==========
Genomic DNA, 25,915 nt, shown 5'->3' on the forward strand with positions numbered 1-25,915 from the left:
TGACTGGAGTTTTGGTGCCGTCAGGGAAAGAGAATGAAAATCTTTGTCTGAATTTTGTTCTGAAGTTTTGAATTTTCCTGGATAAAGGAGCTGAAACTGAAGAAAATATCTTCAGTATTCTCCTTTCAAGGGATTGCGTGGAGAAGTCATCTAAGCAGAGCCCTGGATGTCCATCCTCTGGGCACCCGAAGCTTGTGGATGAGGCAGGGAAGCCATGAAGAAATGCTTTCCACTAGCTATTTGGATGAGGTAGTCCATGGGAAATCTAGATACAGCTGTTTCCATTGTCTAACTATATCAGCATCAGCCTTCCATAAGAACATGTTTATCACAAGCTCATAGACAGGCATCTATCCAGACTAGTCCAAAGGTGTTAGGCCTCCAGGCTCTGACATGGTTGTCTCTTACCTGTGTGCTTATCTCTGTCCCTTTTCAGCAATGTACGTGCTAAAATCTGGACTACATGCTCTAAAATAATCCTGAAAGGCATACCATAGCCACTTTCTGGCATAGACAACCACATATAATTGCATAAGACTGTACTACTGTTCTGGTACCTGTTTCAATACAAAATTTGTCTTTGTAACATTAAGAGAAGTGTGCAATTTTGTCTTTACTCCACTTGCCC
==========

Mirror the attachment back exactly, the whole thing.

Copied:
Genomic DNA, 25,915 nt, shown 5'->3' on the forward strand with positions numbered 1-25,915 from the left:
TGACTGGAGTTTTGGTGCCGTCAGGGAAAGAGAATGAAAATCTTTGTCTGAATTTTGTTCTGAAGTTTTGAATTTTCCTGGATAAAGGAGCTGAAACTGAAGAAAATATCTTCAGTATTCTCCTTTCAAGGGATTGCGTGGAGAAGTCATCTAAGCAGAGCCCTGGATGTCCATCCTCTGGGCACCCGAAGCTTGTGGATGAGGCAGGGAAGCCATGAAGAAATGCTTTCCACTAGCTATTTGGATGAGGTAGTCCATGGGAAATCTAGATACAGCTGTTTCCATTGTCTAACTATATCAGCATCAGCCTTCCATAAGAACATGTTTATCACAAGCTCATAGACAGGCATCTATCCAGACTAGTCCAAAGGTGTTAGGCCTCCAGGCTCTGACATGGTTGTCTCTTACCTGTGTGCTTATCTCTGTCCCTTTTCAGCAATGTACGTGCTAAAATCTGGACTACATGCTCTAAAATAATCCTGAAAGGCATACCATAGCCACTTTCTGGCATAGACAACCACATATAATTGCATAAGACTGTACTACTGTTCTGGTACCTGTTTCAATACAAAATTTGTCTTTGTAACATTAAGAGAAGTGTGCAATTTTGTCTTTACTCCACTTGCCC